High-capacity magazines must go
It’s good that President Trump is encouraging administrative action to ban bump stocks, especially since automatic weapons are already illegal for obvious public safety reasons.
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It would be even better if he also took action against high-capacity magazines, which have been employed in far more mass shootings. Bump stocks are a cottage industry, while the magazines are highly profitable for gun manufacturers.
Trump will take credit for taking action, but by going after the lowest-hanging fruit administratively. His not going through Congress highlights the death grip that the NRA and its clients have on our politicians – and our nation.
Pat McCoy, Charlotte
Schools need TSA-like checkpoints
A possible solution: TSA-style checkpoints. A 100 percent fix? No, but nothing will be.
Expensive? Sure, but what price is a life?
Manageable? Sure, with staggered start times and staggered check points.
Better gun laws may help, but will never keep guns from those who really want them.
Moving the purchase age to 21 will not be the answer. People who are under age get what they want no matter what!
C.C. Ryder, Charlotte
Can’t turn all schools into fortresses
Our focus in responding to the shootings in Parkland, Fla., and at other schools needs to be on the children – not guns, not the shooters. Let’s not get lost in the “I’m not giving up my gun” or “It’s people with mental health problems” debates.
There are more than 130,000 public and private schools in our country. It is impossible to fortify that many schools like prisons.
Some people say the problem is the lack of respect some children have for schools and teachers. The real problem is adults, especially elected officials, who don’t have enough respect for children to find solutions.
Stan Howell, Charlotte
Friendly-fire deaths at school? No thanks.
Most veterans are aware of the risk of death from friendly fire.
President Trump, a non-veteran, sees armed teachers each grabbing his/her gun to engage in a frantic firefight with an AR-15 shooter without exposing students to a friendly-fire death.
Lloyd Weichinger, Waxhaw
Time for Burr, Tillis to refuse NRA money
In response to “Burr, Tillis received more NRA cash than most US lawmakers” (Feb. 17):
Are you listening, Sen. Richard Burr? Are you listening, Sen. Thom Tillis?
Will you continue taking money from the NRA? Or will you have the backbone to do a 180 to protect your fellow citizens?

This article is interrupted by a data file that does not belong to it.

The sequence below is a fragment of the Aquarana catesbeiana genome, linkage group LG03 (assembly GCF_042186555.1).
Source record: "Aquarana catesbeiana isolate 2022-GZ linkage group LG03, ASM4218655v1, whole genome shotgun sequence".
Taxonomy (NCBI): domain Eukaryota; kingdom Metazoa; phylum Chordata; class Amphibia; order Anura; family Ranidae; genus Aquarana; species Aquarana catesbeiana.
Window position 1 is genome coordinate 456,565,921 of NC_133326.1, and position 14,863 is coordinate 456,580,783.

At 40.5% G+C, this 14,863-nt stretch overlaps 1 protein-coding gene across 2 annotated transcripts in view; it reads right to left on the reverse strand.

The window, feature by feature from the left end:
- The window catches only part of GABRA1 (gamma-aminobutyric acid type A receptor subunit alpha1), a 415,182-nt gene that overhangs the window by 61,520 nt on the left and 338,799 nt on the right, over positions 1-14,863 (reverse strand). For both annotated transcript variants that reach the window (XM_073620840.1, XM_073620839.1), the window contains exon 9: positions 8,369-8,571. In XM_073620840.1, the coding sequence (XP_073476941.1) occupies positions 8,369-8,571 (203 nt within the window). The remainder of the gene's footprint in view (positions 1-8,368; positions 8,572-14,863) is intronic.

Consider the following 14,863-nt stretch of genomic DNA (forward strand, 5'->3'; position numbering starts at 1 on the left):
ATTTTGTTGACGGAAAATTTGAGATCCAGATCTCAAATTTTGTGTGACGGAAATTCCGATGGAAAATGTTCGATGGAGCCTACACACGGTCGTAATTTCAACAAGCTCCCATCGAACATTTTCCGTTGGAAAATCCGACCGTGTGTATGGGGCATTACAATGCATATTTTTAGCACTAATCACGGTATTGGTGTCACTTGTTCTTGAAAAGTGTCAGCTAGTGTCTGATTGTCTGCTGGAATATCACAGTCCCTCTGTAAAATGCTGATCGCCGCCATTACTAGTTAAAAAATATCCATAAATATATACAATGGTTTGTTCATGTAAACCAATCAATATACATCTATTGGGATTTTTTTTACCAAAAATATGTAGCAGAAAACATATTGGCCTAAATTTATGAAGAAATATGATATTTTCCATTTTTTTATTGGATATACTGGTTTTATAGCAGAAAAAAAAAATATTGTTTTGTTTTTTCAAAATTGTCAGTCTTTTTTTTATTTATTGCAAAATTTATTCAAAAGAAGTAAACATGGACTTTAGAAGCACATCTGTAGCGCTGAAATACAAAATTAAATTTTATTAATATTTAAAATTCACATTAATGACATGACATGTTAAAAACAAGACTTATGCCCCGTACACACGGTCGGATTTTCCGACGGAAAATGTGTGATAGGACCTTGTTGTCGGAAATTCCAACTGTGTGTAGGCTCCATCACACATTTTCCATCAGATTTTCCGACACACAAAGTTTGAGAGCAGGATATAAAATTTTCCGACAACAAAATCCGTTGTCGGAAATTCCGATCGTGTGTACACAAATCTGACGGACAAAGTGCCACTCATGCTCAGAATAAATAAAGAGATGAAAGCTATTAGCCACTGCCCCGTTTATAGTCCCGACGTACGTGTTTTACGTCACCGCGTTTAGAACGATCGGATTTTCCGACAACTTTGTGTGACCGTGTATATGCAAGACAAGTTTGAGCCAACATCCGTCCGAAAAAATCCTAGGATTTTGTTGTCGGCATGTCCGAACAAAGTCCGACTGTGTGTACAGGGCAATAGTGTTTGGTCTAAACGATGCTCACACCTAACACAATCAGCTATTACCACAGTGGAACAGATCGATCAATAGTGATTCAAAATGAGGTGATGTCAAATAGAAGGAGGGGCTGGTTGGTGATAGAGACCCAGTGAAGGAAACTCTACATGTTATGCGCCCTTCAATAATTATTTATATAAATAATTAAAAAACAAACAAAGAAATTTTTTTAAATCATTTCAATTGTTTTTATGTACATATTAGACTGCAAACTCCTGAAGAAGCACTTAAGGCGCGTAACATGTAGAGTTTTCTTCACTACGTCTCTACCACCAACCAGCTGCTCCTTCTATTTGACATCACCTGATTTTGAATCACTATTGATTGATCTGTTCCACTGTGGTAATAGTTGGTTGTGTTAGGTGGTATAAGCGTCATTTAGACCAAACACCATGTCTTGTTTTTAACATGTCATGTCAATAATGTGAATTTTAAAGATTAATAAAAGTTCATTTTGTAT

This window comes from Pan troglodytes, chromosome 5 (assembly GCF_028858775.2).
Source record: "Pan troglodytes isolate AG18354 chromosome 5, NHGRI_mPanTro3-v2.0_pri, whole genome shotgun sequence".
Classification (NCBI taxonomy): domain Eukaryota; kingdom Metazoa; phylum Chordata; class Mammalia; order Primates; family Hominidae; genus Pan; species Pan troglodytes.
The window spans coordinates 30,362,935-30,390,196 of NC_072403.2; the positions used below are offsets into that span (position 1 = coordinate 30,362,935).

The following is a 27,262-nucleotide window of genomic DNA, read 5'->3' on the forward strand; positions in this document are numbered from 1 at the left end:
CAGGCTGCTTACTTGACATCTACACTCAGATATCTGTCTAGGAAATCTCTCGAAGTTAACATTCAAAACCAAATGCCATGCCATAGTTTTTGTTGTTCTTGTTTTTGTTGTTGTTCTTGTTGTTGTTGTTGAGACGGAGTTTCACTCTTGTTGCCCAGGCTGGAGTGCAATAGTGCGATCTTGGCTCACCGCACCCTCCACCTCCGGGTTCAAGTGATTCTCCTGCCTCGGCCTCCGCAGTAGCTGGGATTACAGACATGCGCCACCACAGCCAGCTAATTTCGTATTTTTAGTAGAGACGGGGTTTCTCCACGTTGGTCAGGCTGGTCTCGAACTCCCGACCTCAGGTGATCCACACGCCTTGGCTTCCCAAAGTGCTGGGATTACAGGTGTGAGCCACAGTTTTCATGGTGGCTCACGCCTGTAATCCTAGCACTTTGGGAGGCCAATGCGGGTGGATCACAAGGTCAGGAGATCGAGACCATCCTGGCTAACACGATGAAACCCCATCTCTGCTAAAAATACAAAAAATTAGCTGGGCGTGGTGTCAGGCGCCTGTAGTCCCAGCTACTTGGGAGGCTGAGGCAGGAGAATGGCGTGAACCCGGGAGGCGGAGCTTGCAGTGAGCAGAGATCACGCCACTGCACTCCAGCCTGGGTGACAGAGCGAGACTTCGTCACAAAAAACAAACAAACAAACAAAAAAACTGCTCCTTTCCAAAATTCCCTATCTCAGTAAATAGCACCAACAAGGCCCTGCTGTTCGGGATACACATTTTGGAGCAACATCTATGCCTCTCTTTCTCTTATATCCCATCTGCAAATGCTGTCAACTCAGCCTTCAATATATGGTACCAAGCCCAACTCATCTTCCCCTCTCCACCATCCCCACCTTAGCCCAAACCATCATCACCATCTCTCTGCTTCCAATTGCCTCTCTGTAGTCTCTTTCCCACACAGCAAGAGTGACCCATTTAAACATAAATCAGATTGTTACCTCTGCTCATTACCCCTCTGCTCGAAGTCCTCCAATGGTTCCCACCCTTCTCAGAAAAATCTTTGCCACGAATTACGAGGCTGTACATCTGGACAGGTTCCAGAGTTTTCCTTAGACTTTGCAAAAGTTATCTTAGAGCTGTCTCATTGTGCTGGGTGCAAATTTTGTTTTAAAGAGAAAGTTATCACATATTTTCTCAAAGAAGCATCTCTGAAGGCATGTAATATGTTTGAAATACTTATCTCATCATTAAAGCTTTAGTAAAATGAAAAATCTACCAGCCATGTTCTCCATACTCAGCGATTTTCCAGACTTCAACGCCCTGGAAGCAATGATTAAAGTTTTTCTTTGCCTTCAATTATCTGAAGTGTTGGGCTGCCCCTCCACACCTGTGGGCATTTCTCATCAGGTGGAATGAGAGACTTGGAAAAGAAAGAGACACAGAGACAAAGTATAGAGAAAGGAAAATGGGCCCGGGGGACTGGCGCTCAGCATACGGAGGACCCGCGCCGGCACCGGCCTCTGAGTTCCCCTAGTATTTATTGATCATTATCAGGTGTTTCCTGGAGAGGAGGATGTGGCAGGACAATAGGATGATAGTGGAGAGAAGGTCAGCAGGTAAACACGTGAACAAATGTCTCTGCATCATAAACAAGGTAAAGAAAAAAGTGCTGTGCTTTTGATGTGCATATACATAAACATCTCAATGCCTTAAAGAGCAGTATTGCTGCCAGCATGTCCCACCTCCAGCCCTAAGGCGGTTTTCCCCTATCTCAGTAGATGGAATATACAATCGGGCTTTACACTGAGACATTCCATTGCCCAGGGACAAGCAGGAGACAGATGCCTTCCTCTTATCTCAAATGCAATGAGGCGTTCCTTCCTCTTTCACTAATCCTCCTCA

You must decide if your career is worth more than countless innocent lives!
Constance Kolpitcke, Cornelius
On K-2 suspensions, CMS must do more
In response to “CMS took a good first step on suspensions” (Feb. 18 Forum):
The drop in K-2 suspensions is nothing to be celebrated. It means we just stopped sending kids home without addressing the underlying causes.
Teachers don’t suspend kids on a whim; there are strategies and interventions established for the student in the classroom before that happens.
If a 5-year-old is actually suspended, there are serious behavioral and emotional issues that need to be addressed, and our schools don’t have the resources or support for these mental health concerns.
Schools need more counselors, social workers and psychologists to give these kids (and teachers) the support they need before we can claim a meaningful “culture shift” in regards to K-2 suspensions.
Laura Shirazi, Charlotte
Charlotte should rethink hosting CIAA
In response to “Police are planning few changes for 2018 CIAA tournament” (Feb. 21):
Imagine if Charlotte hosted the NRA’s annual conference for the past three years, an event that would bring millions of dollars, thousands of people, and national media exposure to the city.
Further imagine that over the course of these years individuals in town because of the NRA stabbed at least one person and sprayed semi-automatic rounds at cars, into the streets, and at a hotel. Would Charlotte continue to trip over itself to host the NRA? I doubt it.
So why does it do so to host the CIAA? Is it a fair analogy, or am I comparing bullets to basketballs?
Jason Huber, Charlotte